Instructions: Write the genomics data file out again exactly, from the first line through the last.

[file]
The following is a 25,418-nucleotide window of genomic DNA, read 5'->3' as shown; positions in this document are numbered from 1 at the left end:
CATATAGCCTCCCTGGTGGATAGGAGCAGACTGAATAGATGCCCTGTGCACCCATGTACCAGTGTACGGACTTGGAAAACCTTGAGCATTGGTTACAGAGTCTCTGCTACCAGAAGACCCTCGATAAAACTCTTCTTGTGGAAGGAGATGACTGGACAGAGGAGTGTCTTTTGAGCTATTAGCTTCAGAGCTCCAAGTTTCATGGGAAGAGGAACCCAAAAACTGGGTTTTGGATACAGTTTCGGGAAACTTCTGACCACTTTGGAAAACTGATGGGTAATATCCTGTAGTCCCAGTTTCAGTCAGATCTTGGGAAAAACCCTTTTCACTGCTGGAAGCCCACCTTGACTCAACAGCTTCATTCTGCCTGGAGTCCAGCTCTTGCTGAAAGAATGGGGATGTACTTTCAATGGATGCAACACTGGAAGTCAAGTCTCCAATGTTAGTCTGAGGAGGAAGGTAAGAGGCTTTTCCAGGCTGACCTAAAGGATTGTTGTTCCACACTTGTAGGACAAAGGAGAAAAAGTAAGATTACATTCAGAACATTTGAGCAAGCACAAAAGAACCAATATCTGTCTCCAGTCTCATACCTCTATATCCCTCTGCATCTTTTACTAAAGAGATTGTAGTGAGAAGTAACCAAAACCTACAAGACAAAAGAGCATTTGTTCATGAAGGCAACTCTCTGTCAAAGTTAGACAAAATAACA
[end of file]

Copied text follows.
The following is a 25,418-nucleotide window of genomic DNA, read 5'->3' as shown; positions in this document are numbered from 1 at the left end:
CATATAGCCTCCCTGGTGGATAGGAGCAGACTGAATAGATGCCCTGTGCACCCATGTACCAGTGTACGGACTTGGAAAACCTTGAGCATTGGTTACAGAGTCTCTGCTACCAGAAGACCCTCGATAAAACTCTTCTTGTGGAAGGAGATGACTGGACAGAGGAGTGTCTTTTGAGCTATTAGCTTCAGAGCTCCAAGTTTCATGGGAAGAGGAACCCAAAAACTGGGTTTTGGATACAGTTTCGGGAAACTTCTGACCACTTTGGAAAACTGATGGGTAATATCCTGTAGTCCCAGTTTCAGTCAGATCTTGGGAAAAACCCTTTTCACTGCTGGAAGCCCACCTTGACTCAACAGCTTCATTCTGCCTGGAGTCCAGCTCTTGCTGAAAGAATGGGGATGTACTTTCAATGGATGCAACACTGGAAGTCAAGTCTCCAATGTTAGTCTGAGGAGGAAGGTAAGAGGCTTTTCCAGGCTGACCTAAAGGATTGTTGTTCCACACTTGTAGGACAAAGGAGAAAAAGTAAGATTACATTCAGAACATTTGAGCAAGCACAAAAGAACCAATATCTGTCTCCAGTCTCATACCTCTATATCCCTCTGCATCTTTTACTAAAGAGATTGTAGTGAGAAGTAACCAAAACCTACAAGACAAAAGAGCATTTGTTCATGAAGGCAACTCTCTGTCAAAGTTAGACAAAATAACA